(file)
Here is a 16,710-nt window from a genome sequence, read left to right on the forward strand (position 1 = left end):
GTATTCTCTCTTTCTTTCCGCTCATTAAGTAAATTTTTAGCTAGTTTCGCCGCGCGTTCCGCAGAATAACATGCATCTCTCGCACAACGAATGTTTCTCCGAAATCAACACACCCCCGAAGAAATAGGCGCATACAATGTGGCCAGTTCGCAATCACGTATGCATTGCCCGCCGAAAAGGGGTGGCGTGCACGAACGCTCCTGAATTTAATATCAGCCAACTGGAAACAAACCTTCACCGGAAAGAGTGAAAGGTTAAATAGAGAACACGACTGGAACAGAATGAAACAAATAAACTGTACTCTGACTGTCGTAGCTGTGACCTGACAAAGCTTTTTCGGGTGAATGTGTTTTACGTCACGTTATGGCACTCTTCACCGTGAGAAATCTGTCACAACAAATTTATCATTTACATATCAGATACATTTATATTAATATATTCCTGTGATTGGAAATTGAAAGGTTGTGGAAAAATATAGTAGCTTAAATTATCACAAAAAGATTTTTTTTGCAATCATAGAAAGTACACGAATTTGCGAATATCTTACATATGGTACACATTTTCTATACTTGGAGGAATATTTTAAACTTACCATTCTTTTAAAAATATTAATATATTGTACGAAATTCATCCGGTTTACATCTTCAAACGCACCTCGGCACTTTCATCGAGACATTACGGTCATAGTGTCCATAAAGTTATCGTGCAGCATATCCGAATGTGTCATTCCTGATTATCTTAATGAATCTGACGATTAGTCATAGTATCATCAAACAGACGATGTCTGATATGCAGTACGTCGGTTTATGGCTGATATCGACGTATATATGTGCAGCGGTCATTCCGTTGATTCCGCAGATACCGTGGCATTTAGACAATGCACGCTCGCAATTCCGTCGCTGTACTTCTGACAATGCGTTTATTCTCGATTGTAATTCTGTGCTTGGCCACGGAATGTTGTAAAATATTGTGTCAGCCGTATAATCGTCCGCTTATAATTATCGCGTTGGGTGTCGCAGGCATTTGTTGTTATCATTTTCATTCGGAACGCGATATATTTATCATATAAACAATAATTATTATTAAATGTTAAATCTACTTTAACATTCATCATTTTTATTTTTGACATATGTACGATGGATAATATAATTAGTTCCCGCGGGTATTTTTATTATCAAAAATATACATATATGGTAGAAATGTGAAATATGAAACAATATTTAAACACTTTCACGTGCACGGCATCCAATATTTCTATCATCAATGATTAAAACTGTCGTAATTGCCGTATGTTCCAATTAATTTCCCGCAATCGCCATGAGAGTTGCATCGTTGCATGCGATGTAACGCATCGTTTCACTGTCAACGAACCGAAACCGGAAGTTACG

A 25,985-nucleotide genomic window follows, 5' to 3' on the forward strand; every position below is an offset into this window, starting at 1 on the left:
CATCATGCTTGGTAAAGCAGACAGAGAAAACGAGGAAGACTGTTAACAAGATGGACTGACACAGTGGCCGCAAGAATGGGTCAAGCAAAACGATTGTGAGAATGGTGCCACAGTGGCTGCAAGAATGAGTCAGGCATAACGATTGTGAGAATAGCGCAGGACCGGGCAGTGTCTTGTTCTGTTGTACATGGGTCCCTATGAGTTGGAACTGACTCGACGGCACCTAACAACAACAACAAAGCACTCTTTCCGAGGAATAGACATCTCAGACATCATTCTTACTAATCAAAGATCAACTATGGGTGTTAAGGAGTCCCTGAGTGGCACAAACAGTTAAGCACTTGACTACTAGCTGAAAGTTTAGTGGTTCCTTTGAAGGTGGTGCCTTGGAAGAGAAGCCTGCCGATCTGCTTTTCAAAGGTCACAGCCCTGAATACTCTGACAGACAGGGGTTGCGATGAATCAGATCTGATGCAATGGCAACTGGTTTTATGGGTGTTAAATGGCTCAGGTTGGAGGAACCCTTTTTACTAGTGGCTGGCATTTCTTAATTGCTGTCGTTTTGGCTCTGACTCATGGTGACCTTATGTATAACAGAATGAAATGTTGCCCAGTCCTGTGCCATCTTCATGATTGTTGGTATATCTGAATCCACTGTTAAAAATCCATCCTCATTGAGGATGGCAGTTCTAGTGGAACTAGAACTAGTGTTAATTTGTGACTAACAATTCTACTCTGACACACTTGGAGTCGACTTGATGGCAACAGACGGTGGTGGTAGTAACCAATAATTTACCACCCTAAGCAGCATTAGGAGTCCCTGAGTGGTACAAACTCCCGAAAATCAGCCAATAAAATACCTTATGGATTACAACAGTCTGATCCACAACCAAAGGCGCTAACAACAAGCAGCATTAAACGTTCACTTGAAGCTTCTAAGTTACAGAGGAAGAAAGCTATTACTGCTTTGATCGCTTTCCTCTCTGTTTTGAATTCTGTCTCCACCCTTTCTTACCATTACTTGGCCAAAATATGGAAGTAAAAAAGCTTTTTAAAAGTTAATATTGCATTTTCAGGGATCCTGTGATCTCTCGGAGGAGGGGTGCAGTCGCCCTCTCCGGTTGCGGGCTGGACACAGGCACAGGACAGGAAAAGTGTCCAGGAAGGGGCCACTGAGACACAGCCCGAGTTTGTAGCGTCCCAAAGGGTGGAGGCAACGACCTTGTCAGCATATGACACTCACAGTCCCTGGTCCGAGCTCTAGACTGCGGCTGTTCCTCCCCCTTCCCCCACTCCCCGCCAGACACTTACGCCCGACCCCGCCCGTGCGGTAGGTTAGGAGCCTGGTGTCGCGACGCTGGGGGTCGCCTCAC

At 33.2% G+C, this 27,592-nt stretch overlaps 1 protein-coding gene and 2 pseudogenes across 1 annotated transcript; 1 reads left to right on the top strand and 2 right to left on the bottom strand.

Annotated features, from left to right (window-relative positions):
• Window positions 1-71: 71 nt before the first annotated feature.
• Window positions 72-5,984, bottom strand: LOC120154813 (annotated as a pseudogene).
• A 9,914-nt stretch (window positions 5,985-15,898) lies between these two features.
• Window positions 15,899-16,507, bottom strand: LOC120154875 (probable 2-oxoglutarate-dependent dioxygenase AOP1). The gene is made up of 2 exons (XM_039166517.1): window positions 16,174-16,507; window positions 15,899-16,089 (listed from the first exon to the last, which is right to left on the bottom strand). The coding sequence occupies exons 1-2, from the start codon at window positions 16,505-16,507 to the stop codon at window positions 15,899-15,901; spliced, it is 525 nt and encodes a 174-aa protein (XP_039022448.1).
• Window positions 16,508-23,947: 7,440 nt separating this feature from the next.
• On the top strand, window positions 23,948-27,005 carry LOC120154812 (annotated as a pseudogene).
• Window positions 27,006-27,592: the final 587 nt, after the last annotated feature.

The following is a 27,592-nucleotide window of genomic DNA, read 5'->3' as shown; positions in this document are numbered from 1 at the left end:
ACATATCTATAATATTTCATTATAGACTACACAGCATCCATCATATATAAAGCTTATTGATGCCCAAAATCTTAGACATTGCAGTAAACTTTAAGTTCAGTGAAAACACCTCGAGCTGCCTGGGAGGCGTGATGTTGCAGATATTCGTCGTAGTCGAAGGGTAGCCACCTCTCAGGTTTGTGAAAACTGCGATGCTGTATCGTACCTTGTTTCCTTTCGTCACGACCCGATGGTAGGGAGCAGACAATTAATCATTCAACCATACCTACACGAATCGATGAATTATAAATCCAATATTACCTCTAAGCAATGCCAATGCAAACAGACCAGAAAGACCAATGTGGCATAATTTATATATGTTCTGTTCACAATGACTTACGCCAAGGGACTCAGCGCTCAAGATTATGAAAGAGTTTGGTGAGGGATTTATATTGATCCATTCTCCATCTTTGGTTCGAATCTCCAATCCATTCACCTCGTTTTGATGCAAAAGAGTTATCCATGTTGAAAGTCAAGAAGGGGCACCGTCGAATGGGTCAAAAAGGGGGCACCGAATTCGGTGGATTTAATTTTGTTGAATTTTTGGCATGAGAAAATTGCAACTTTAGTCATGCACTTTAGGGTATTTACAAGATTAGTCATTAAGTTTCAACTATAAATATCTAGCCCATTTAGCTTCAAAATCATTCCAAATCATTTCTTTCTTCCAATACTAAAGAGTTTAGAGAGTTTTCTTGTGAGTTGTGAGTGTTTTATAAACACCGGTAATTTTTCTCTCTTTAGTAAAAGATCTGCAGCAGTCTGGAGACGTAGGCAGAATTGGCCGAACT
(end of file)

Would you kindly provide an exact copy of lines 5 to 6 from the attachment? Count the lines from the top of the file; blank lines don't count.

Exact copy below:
At 33.2% G+C, this 27,592-nt stretch overlaps 1 protein-coding gene and 2 pseudogenes across 1 annotated transcript; 1 reads left to right on the top strand and 2 right to left on the bottom strand.

Annotated features, from left to right (window-relative positions):